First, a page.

Direct link to Lay Summary Last update: 31.03.2020

Responsible applicant and co-applicants

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Associated projects

Number Title Start Funding scheme
169552 The “methane paradox” in Lake Lugano - understanding methane production in oxygenated waters of lacustrine environments 01.01.2017 Project funding (Div. I-III)

Abstract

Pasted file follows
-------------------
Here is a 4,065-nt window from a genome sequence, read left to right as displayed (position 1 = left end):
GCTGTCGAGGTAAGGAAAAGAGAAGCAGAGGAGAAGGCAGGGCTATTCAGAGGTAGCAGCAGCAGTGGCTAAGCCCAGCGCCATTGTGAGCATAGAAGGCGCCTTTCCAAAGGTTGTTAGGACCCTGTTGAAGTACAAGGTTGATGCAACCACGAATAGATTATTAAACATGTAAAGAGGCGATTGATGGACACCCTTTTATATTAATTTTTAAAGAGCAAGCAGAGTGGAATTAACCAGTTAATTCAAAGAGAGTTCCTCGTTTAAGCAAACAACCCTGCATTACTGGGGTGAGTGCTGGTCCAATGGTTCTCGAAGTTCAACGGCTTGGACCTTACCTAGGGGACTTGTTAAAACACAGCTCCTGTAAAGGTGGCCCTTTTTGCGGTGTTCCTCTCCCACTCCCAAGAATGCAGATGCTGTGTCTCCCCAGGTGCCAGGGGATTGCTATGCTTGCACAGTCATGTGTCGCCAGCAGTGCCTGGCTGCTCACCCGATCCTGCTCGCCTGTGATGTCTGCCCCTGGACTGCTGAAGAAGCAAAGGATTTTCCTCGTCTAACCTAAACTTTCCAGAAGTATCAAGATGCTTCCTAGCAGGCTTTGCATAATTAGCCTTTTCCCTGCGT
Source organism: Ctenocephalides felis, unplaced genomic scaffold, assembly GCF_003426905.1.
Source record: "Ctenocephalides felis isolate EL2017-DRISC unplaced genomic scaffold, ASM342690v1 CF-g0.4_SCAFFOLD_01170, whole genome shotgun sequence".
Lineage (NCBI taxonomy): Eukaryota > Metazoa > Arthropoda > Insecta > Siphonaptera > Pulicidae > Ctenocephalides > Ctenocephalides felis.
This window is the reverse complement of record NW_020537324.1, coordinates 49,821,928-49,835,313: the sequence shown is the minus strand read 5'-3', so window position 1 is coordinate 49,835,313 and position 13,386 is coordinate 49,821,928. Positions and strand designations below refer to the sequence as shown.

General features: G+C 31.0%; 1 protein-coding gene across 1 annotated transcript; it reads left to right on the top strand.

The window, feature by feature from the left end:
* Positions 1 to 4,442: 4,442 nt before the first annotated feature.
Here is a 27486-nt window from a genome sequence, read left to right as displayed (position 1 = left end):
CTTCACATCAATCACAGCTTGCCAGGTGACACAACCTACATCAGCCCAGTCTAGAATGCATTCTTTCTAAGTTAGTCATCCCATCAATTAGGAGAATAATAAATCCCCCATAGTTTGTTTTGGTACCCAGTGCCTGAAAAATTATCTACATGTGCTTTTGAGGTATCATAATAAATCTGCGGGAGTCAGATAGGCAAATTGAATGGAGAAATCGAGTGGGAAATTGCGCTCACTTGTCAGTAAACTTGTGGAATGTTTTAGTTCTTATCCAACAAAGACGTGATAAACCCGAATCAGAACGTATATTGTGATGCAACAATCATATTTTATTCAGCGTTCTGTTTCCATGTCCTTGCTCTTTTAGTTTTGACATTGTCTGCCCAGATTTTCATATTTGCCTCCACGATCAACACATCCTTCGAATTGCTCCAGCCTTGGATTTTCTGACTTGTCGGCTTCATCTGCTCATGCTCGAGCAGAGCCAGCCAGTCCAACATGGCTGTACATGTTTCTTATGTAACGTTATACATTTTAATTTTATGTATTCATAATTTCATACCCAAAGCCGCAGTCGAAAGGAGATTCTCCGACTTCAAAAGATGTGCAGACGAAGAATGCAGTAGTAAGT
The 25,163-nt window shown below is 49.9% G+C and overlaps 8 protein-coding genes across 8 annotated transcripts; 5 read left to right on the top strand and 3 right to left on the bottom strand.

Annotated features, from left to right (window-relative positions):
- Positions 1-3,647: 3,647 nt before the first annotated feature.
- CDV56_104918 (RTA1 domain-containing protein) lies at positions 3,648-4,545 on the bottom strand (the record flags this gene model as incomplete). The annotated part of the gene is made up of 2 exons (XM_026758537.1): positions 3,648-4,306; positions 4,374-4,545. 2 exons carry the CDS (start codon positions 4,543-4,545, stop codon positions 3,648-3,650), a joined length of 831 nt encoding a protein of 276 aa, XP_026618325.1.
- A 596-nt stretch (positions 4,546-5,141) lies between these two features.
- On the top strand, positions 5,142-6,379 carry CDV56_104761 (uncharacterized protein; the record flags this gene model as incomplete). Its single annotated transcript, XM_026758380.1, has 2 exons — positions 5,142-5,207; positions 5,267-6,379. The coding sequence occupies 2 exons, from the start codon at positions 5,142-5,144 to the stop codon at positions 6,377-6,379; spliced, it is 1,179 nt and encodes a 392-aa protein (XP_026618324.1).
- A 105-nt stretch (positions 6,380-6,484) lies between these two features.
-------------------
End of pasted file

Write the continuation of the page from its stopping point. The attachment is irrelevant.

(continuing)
With this proposal, we seek funding for a 15-month extension of the postdoctoral project "The methane paradox in Lake Lugano - understanding methane production in oxygenated waters of lacustrine environments (SNF 169552). The main objectives of SNSF project 169552 was to comprehensively test multiple hypotheses proposed to explain the aquatic “methane paradox”, the persistent CH4 supersaturation in oxic lake waters, and to understand the environmental conditions that stimulate/modulate CH4 production in under aerobic conditions. Combining field-sampling and incubation-experimental efforts, and employing stable isotopic, radio-labelling, and molecular analyses applied to samples from Lake Lugano (Southern Switzerland), we specifically proposed to investigate CH4 production related to the exploitation and decomposition of methylated organic compounds. A main goal was to establish functional links between epilimnetic CH4 accumulation, concentrations of methanogenetic substrates and nutrients, the molecular composition of dissolved organic matter (DOM), and the planktonic community structure in this eutrophic lake. During the tenure of the original project, we have broadened the scope of the original research plan by establishing a regular sampling of plankton and CH4 biogeochemistry in another Swiss Lake, Lake Cadagno. During the first 2.5 years of the project, we generated a comprehensive data set that allowed us to answer important questions that we proposed in the parent proposal. Based on results from both lakes, we could demonstrate clear seasonal variability in the magnitude of the lacustrine methane paradox, and establish links between the accumulation of CH4, feeding zooplankton, and the degradation of planktonic detritus. We could experimentally show that CH4 can be produced in oxygenated lake waters from methylated compounds both under nutrient-limited and nutrient-replete conditions. At the same time, we were able to exclude the possibility that the lacustrine “methane paradox” in the two studied lakes results from an upwelling or lateral transport of sedimentary gas. Moreover, we were able to prove that aerobic CH4 accumulation varied with different plankton communities, confirming close links to the lacustrine productivity cycle and general limnological conditions. For example, we observed putative links between the development of picocyanobacterial blooms (Synechoccocus), the concentration of dimethylsulfide (DMS, a potential substrate in CH4 formation) in subsurface waters, and the accumulation of CH4, yet, the overall amount of DMS seemed insufficient to fully account for the observed methane paradox. While canonical methanogens are virtually absent from the epilimnetic microbial communities of both lakes (less than 0.05% of OTUs), methylotrophic bacteria as well as photoautotrophs are abundant, and are potentially capable of exploiting methylated nutrients (methylphosphonate - MPn, methylamines-MA). In fact, the most recent set of incubation experiments within SNSF project 169552 supported that both methylphosponate (MPn) and methylamine (MA) are suitable substrates for CH4 generation in oxic waters of the studied lakes. Most importantly, and in contrast to literature reports, the production of CH4 was not inhibited by inorganic phosphorous (as PO43-P), indicating that P-limitation is not a pre-requisite for the exploitation of methylated P to occur in nature. Although the data so far are highly promising and provide a solid basis for at least three publications, not all of the questions originally posed could be addressed unambiguously (due to the highly complex nature of analytical techniques required to identify and quantify natural concentrations of methylated P and N compounds, as well as molecular characterization of DOM). Specifically, uptake of MPn and/or MA in the context of lacustrine aerobic CH4 production, the identity of the microbes involved, and the specific role of picocyanobacteria still needs further investigation. Given the comprehensiveness and great variety of data already generated, the project extension will provide the time required for a more in-depth statistical analysis and exploitation of the already existing datasets. In addition, we propose complementary bio-geochemical analyses of samples that have already been collected during past samplings to confirm the robustness of existing results (characterization of DOM by FTIR-ICMS, characterization and quantification of polysaccharide esters of phosphonic acids by NMR and methylated amines by solid-phase microextraction techniques), as well as incubation experiments with 13C labelled MPn and 15N labelled MA to assess uptake and metabolism of these compounds by isolated Synechoccocus strains using isotope-ratio mass-sepctrometry and NanoSims imagining. Prime objective of the project extension will be to establish whether, and to what extend, the exploitation of dissolved organic phosphorus (DOP) and methylated-N compounds occurs naturally under different trophic conditions, and what the potential rates of CH4 generation are. We will also investigate further the C isotopic fingerprint (including clumped CH4 isotope signatures) of MPn or MA-based aerobic methane production. This project extension thus promises to provide additional milestones in our efforts to understand the “methane paradox” in lakes, helping us to gain insight into the biogeochemical controls on global CH4 emissions from aquatic environments.